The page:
When I sit here and listen to the arguments of the other side in this debate and during question time, I am reminded of that great American children's TV show Sesame Street. The children up in the gallery are perhaps more recent viewers of that show than I am, but I remember that there is a great song in Sesame Street called 'One of These Things is not Like the Other'.
The reason I think of that song when I hear their debate is that we have now spent two days in the Senate—quite a long time yesterday afternoon—arguing about censoring a senator. That is a very serious motion and a very serious act of this parliament—about a sentence that he spoke, about an analogy that he made that was slightly mangled and that he came in and apologised for later. And we have wasted hours upon hours of our time to make this censure motion. This song came to me, because yesterday when I was hearing this debate, I thought: I am only new to this place. What other acts and behaviours have we censured in this place in the past? We have over 100 years of history so presumably there is some kind of precedent here for censure motions. What acts actually constitute the need for a parliament to censure someone ? If you go to Odgers, it says on page 461:
Ministers have been censured for matters as varied as: misleading the Senate, failing to answer questions on notice within the stipulated time limit, maladministration of a department, attempting to interfere in the justice system of another country, failing to declare an interest in a matter, for “contemptuous abuse” of the Senate, and for refusing to produce documents in compliance with an order of the Senate.
These are all very serious matters. When we come to do the next edition of Odgers, unfortunately—and the Clerk is here—the Clerk is going to have to add a little phrase to say 'and someone was also censured for mangling an analogy and subsequently apologising for it'. One of those things is not like the other. I do not know which one. There are about 10 serious acts there and another one which is not like the others. Yesterday, though, we had this faux outrage from the other side about this. I think it is appropriate that we do think of Sesame Street when we talk about the Labor Party's approach to defence policy in this nation, because it is as if their defence policy is written by muppets. Kermit the frog would do a better job than these guys are doing right now writing defence policy.
I walk around this place, and people put stickers in their windows all the time about what is going on. I saw a humorous one in Senator Cameron's office earlier—it was quite good. But I keep seeing bumper stickers in Labor Senators' offices saying, 'Build, design and maintain here'. And there is a picture of a submarine. I looked at the Senate report that Labor senators just signed off on, in the Senate Economics References Committee, and nowhere in that report do they make a recommendation to build, designed or maintain ships here. So they are putting these bumper stickers presumably on their cars as they are driving around the electorates and they put them in their offices, but they did not make that recommendation in the report. Why didn't they make that recommendation in the report? Because no-one made that recommendation to the Senate Economics References Committee. No-one! Not one expert said that we should build, design or maintain submarines here. Everybody knows that we are not going to build, design or maintain ships here. We may do a component of the work here, and the government is still considering how much that might be. But we are not going to design submarines here. We are not going to be able to do all of that work here. All of the ships we are currently building, which were approved and contracted for under the Labor Party, were all done with substantial amounts of work from overseas. The previous submarines that we had built were the Collins Class, which the Labor Party held up as a template for the future. Much of the work on those submarines, and much of the equipment, comes from European submarine companies. The weapons systems come from American submarine companies. So these guys over there are not producing a proper defence policy. They are producing something that cannot be attained; that even they do not want to put their name to.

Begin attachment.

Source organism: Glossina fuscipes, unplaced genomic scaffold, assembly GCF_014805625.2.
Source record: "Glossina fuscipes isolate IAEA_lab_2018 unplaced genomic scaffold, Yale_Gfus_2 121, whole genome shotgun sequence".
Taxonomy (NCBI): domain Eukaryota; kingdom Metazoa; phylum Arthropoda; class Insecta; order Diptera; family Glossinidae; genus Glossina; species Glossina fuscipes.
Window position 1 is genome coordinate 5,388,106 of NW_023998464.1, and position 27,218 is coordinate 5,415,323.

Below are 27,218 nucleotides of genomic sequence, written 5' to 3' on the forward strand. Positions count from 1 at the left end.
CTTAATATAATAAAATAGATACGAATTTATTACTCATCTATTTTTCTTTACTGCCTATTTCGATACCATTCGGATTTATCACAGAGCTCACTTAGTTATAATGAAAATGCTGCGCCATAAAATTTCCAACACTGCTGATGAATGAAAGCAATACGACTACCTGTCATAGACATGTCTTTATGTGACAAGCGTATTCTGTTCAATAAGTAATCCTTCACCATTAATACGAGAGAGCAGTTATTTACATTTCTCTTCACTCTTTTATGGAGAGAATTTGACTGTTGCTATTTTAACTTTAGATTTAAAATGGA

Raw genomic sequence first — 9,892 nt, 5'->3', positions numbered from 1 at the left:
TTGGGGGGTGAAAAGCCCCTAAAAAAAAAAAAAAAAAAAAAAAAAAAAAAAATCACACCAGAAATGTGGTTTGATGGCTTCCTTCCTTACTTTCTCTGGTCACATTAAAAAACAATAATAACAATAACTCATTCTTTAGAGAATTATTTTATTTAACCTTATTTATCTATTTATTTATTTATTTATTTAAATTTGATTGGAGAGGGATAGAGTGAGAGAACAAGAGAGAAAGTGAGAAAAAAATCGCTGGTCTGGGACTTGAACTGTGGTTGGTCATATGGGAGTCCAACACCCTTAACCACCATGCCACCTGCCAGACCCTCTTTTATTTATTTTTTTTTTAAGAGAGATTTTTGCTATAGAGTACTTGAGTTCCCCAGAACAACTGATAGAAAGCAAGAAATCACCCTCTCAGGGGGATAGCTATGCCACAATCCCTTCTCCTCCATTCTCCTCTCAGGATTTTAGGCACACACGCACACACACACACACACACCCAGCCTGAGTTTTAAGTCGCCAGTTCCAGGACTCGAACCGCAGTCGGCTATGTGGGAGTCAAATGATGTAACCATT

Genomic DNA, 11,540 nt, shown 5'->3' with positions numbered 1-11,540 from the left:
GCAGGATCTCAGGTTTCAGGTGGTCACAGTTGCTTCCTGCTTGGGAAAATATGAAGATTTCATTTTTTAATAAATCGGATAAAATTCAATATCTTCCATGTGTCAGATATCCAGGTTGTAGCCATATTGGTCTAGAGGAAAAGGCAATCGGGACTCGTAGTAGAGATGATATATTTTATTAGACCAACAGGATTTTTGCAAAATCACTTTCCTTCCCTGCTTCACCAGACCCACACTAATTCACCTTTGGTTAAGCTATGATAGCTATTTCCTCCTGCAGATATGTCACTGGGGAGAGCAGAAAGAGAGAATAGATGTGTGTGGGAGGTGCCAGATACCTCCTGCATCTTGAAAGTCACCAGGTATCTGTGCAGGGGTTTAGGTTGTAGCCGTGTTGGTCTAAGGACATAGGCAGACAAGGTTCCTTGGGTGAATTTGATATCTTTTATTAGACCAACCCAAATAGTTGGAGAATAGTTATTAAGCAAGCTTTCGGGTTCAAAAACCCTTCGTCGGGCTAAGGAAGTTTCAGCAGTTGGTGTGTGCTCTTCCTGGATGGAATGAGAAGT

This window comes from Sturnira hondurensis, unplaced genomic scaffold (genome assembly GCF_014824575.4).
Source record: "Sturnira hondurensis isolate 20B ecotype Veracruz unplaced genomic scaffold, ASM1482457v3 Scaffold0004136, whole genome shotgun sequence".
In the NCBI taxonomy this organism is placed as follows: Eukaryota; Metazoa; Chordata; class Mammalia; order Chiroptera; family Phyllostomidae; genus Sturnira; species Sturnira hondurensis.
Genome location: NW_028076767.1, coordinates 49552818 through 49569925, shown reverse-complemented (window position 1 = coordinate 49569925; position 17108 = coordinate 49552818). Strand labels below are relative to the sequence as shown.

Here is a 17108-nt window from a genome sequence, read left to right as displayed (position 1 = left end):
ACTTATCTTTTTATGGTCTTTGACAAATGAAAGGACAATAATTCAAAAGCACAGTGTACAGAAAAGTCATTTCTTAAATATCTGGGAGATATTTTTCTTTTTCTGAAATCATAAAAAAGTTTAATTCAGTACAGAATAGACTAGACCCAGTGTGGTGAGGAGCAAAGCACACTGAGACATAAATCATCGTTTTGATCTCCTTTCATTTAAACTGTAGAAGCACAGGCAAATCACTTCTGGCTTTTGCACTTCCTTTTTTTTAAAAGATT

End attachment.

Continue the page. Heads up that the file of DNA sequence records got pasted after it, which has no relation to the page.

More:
The other interesting thing, when you read through the Labor senators' report that they released a couple of weeks ago, is that they say that what they want is an open and transparent tendering process. They want it to be open and transparent and they want it to be competitive and open to everybody, except on the one page of the report they say, 'The Japanese can't apply'. So it is open and competitive, but we cannot have Japanese ships.
Senator Abetz: "What!"
That is right, Senator Abetz. I wish I had the words. I have the words of another debate here but I do not have the report on the me. There is a sentence in that report that says we should not go ahead with a Japanese submarine right now. Why? If we are going to have an open and competitive tender process, what have you got against Japanese submarines? What is against it? The reason they doing this is because they are running a political campaign and not a defence policy. It is not a policy to defend the future of our nation. This government is focused on making sure that our policy is put in place for the best interests to defend our nation. Over there, they are wanting to get grabs for late night TV.